He says a tee made from stainless steel pipe fittings is something they regard as an essential tool for flushing partially filled tanks. “The tee is attached to a gas line and lowered to the level of the wine so that argon can be dispersed calmly onto the surface,” says Schultz.
For flushing from the top in a tank filled with wine, something as simple as a stainless steel, ?-inch Female Pipe Thread ($4.99) and a stainless steel barb (also $4.99) along with tubing (about 84 cents per foot) and a gas regulator (at $75). An argon tank is available at your local gas supplier.
WineMaker’s “Wine Wizard” columnist and winemaker for Plata Wine Partners, Alison Crowe (see bio at the top of this page) adds that maintaining fully topped up containers of wine is the cheapest and easiest way to exclude air. “So if you have two barrels of wine and few carboys,” says Crowe, “those carboys are going to be your topping up sources.”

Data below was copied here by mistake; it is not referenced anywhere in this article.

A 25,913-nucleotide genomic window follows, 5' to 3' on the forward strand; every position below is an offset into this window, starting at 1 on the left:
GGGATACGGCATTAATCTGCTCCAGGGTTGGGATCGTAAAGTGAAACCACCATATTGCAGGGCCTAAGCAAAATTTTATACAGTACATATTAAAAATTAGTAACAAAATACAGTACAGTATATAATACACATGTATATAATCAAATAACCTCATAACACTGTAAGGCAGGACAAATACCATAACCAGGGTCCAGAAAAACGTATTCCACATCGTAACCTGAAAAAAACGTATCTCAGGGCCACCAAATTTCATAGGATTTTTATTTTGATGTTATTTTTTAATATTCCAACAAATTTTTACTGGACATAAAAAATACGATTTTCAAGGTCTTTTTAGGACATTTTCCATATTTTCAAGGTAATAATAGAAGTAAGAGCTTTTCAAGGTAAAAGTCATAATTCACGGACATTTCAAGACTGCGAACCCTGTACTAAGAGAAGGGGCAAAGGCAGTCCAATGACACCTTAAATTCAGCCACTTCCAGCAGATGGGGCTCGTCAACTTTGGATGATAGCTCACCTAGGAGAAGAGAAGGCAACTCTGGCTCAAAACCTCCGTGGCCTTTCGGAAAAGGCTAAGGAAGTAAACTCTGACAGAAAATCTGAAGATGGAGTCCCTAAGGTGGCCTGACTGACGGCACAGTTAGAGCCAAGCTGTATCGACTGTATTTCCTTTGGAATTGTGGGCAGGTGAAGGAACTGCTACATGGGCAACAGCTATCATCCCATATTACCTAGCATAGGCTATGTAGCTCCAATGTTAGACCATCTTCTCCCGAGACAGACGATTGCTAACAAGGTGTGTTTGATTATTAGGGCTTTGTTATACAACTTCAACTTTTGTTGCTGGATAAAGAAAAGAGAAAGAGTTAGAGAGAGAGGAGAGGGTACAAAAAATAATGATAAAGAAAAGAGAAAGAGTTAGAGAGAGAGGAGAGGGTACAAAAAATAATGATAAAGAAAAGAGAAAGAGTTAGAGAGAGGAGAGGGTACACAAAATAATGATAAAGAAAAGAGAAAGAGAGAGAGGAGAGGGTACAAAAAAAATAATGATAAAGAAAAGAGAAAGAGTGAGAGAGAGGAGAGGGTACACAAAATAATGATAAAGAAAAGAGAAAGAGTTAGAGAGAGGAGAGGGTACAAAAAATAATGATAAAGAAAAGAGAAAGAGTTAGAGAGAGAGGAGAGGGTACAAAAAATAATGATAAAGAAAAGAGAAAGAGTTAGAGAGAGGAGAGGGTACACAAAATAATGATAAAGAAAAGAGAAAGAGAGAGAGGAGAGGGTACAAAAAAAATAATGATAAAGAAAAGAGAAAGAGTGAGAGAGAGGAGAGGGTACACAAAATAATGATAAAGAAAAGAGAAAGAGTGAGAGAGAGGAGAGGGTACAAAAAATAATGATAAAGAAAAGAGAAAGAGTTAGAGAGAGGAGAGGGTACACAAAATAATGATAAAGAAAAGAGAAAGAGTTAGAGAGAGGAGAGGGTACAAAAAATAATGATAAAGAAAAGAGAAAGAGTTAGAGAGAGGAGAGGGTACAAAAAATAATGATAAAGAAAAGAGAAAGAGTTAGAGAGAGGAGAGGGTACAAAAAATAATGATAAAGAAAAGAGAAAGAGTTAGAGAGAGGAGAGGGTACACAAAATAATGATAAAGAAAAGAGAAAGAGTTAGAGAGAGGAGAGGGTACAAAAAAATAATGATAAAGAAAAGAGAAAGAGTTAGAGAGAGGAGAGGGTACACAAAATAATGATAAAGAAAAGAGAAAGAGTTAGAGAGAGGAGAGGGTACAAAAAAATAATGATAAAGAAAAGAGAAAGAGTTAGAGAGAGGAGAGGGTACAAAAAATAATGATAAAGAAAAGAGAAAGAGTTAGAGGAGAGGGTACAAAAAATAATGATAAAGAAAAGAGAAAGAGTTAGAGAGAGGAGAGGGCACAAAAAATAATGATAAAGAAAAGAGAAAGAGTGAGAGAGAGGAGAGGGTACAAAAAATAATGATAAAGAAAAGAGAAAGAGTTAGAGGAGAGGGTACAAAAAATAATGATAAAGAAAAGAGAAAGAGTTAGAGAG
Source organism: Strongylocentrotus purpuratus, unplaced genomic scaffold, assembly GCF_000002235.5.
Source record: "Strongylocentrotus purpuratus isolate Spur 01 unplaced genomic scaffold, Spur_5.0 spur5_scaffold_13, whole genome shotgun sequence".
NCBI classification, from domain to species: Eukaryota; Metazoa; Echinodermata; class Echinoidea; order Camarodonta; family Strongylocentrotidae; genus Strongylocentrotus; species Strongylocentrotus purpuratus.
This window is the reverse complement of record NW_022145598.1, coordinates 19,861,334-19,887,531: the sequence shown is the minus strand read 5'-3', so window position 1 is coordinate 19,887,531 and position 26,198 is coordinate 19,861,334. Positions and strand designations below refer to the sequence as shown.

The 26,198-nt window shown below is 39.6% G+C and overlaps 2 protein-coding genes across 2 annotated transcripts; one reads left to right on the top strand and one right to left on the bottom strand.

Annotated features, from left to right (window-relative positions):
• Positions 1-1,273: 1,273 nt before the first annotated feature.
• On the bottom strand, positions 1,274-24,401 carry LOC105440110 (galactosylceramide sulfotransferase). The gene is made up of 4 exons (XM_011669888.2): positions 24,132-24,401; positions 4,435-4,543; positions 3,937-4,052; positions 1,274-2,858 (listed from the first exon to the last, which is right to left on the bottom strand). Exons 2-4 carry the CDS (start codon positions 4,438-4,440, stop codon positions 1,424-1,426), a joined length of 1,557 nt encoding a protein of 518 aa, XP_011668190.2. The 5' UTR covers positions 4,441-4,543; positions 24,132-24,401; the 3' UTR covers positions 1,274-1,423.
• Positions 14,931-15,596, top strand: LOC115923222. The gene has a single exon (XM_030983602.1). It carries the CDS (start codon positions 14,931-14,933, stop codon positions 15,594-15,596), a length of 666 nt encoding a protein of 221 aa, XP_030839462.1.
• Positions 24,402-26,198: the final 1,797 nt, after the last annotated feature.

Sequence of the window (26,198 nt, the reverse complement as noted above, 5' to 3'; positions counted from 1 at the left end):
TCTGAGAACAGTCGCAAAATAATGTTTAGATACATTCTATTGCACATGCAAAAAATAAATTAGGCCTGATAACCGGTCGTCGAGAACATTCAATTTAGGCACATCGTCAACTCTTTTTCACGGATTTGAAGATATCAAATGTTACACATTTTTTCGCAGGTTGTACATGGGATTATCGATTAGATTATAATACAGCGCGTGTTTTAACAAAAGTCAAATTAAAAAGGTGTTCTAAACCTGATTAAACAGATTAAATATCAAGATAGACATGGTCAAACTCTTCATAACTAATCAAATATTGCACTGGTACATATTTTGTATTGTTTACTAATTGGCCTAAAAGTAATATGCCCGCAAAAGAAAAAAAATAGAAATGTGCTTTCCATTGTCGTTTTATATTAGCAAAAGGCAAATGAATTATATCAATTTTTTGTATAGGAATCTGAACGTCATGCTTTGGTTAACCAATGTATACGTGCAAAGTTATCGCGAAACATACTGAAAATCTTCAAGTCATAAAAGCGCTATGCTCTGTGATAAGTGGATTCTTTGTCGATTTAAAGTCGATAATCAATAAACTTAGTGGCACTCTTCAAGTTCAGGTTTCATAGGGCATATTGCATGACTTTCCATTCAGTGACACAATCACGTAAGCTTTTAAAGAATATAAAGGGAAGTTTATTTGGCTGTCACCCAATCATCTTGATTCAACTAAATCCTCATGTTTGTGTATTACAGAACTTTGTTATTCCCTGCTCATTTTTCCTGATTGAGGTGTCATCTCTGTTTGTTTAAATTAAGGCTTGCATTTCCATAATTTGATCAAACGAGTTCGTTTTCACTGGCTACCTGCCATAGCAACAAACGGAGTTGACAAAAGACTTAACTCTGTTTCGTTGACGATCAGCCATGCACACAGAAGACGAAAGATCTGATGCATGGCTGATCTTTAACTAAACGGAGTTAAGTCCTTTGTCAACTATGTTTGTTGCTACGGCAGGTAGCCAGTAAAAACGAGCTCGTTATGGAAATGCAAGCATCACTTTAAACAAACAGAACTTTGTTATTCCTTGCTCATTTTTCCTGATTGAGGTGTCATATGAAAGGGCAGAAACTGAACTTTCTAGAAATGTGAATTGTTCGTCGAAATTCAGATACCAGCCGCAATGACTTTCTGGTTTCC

“To do that properly,” she adds, “you have to keep around a nice assortment of vessels of varying size and that is what the commercial wineries do. And that’s the cheapest, easiest way to do it.”
6. Sulfur Dioxide: Don’t Stop ‘Til You Get Enough
Alison Crowe, Winemaker for Plata Wine Partners, says maintaining proper free SO2 levels during bulk storage is critical. She explains two methods.
“If you have the equipment to do it yourself at home that’s great (see photo on facing page). You can buy, for about $200, the set-up to do what’s called an AO or aeration-oxidation titration for free SO2,” says Crowe. “Or, you can send some wine samples out to a wine lab to get a measurement.”